Loyalty oaths for teachers in Florida’s new Red Scare
Florida Gov. Ron DeSantis claims Florida schools have become 'socialism factories,' and he wants to force teachers to reveal their political opinions. | AP

The Red Scare is back in Florida. As was reported by People’s World last month, the Republican-led government of the state has been ramping up its attacks on democracy with a special focus on using the state education system to spread anti-communist ideology. Anti-communism almost always goes hand in hand with the promotion of racism (covert or overt) and other repressive or fascist-like ideologies. Right on cue, the government of Florida is showing the accuracy of that assessment.

The law signed by Gov. Ron DeSantis will require Florida state schools to survey the political affiliations of all their teaching staff. The governor says Florida schools have become “socialism factories” and that this bill will put an end to this imaginary problem.

Such laws are a callback to the infamous “blacklists” of the McCarthyite 1950s, during which professionals were banned from work in many fields and persecuted because they were communists or suspected of being communists. At its height, thousands of Americans were banned or shunned from their places of work, and even more were intimidated into keeping their thoughts secret to avoid such a fate. People were intimidated or blackmailed into falling in line with anti-communism. A few years ago, it was generally accepted that the McCarthyite era was a stain on the democratic history of the U.S., but apparently, the Florida Republican Party has reconsidered.

The Florida governor insists that these surveys, which will not be anonymous, will not be used for purposes of hiring, firing, and promotions—which, if true, begs the question of how it will address the DeSantis’s issue with left-wing teachers “indoctrinating students.” So is the goal simply to instill fear among educators?

This law has another provision that allows students to film their teachers so that they can sue them. Republicans claim this is meant to protect students from “indoctrination,” but it can easily be used to intimidate teachers that may have beliefs with which some students disagree. This is an all-out assault on teachers’ freedom and ability to teach their students as they have been trained to do.

This latest law is part of a general overall Republican-led assault on education and democracy across the United States. Just two weeks ago, Florida forbade schools from teaching critical race theory. A number of other Republican-governed states look to follow in line.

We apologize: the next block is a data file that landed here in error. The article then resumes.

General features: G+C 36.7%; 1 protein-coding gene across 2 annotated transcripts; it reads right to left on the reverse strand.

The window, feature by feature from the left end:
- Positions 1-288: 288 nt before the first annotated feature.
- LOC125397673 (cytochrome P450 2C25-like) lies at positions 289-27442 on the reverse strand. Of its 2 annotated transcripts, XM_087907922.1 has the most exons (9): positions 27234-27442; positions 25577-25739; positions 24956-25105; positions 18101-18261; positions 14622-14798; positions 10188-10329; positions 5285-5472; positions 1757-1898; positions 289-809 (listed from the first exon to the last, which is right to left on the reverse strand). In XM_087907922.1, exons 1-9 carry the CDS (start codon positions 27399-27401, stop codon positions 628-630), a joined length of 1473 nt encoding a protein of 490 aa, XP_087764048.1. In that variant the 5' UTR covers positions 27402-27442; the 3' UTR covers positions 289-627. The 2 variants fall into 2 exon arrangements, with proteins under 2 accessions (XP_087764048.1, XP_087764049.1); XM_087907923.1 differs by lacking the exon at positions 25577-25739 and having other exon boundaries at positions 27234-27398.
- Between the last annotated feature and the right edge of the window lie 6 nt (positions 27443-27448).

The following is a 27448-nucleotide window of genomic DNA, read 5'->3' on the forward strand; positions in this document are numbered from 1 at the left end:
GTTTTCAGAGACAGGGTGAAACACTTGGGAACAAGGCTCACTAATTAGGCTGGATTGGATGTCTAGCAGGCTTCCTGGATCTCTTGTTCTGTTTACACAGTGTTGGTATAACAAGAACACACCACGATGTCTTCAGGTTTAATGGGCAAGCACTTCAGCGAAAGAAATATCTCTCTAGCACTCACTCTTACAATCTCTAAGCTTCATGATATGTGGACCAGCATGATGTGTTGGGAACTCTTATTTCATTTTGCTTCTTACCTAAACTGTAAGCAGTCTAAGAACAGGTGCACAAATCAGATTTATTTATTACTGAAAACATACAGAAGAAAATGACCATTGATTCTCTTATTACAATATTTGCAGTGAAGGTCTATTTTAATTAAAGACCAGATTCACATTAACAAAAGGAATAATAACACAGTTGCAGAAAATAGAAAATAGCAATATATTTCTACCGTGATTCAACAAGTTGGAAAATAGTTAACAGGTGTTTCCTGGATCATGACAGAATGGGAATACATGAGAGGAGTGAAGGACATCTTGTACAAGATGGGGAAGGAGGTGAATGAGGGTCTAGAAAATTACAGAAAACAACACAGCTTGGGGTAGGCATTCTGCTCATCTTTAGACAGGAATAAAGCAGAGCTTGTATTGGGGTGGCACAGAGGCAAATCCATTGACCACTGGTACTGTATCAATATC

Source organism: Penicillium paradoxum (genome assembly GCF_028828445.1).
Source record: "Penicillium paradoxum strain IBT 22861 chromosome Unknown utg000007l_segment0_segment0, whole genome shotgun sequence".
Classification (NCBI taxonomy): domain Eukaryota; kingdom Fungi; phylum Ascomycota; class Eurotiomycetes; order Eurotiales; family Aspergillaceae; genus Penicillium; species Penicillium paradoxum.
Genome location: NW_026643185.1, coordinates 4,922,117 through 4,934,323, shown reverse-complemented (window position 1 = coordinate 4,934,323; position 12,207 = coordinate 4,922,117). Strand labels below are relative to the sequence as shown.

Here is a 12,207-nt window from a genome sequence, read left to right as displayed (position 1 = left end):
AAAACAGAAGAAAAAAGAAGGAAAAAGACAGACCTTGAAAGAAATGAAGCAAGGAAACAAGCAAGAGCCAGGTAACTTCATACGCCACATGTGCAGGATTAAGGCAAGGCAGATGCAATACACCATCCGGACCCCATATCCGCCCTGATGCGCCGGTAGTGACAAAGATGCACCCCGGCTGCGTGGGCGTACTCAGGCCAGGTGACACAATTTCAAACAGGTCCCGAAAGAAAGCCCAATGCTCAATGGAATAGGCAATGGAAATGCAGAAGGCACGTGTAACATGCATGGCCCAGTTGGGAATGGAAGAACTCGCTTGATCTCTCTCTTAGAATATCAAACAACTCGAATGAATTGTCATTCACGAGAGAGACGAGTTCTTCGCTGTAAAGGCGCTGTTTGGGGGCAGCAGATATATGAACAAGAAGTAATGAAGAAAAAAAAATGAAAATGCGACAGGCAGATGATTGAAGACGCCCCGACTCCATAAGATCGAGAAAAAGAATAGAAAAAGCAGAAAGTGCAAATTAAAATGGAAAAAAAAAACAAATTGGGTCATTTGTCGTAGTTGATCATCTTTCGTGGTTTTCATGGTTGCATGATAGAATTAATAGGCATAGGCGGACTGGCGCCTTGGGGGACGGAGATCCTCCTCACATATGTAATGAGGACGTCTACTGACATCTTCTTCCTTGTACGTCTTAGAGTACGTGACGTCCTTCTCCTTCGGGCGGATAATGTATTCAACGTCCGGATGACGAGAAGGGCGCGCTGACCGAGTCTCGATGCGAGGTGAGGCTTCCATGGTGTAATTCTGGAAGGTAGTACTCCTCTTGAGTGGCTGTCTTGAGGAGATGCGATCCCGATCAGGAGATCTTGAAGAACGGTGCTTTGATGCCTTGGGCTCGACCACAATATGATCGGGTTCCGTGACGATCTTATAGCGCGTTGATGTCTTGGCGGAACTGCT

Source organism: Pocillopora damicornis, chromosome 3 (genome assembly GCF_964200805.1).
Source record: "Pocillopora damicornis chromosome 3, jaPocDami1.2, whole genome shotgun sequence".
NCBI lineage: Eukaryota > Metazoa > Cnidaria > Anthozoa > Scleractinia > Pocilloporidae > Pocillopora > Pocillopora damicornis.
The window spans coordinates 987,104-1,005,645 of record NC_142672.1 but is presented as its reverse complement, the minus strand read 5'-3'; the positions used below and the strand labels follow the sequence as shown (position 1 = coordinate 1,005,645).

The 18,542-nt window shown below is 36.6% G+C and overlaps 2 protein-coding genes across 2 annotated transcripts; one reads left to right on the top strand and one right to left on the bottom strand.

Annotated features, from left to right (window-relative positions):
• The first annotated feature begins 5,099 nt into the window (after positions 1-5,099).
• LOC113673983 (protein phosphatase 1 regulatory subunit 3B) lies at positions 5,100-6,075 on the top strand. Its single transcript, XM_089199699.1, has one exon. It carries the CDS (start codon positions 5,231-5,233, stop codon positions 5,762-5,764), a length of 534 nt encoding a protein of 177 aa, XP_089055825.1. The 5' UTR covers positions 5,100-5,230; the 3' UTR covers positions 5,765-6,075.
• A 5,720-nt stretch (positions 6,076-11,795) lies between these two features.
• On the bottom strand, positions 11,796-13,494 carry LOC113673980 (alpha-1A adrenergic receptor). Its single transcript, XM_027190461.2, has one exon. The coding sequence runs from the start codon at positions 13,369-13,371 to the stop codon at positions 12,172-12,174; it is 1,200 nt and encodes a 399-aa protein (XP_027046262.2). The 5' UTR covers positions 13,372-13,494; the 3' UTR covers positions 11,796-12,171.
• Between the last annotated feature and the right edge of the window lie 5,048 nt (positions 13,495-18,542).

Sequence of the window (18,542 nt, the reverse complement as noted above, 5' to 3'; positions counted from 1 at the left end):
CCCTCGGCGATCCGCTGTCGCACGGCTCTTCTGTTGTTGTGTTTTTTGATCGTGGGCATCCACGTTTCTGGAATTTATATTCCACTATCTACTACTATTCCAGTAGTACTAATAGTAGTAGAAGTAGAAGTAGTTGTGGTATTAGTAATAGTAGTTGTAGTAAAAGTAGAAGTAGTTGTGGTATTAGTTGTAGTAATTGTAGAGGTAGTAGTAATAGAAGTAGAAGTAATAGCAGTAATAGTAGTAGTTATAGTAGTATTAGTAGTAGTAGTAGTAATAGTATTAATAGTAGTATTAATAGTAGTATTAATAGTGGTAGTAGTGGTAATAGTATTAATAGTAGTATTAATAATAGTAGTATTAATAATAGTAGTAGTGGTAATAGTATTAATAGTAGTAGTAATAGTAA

Equally transparently, many Republican-ruled states have been passing laws in order to suppress their citizens’ ability to vote. These laws are specifically aimed at minorities and working-class people because they are more likely to vote against Republicans. Now, Florida is leading the way in the next phase and trying to prevent children from learning any ideas that the Republican Party considers “stale,” as the governor choose to label them.

Some more progressive members of Congress have been trying to fight back against this Republican assault on democracy. The “For the People Act” was proposed with the hope of defending the voting rights of Americans. The bill passed the House, but got stuck in the Senate due to a lack of support from corporate Democrats and the threat of a Republican filibuster.

The Republican Party is doing all it can to make sure they do not lose any power. The easiest way to attain that goal is to make it harder for people to vote, and to ban the teaching of any ideas that the Republican Party disagrees with or which could threaten their rule. These are the bricks that are used to lay the road to fascism.


Amiad Horowitz
Amiad Horowitz

Amiad Horowitz studied at the Academy of Journalism and Communications at the Ho Chi Minh National Academy of Politics with a specific focus on Vietnam and Ho Chi Minh. He lives in Hanoi, Vietnam. His articles have appeared in National Herald India, People's World, TRANSCEND Media Service, The Hitavada (India), Northlines, and The Arabian Post.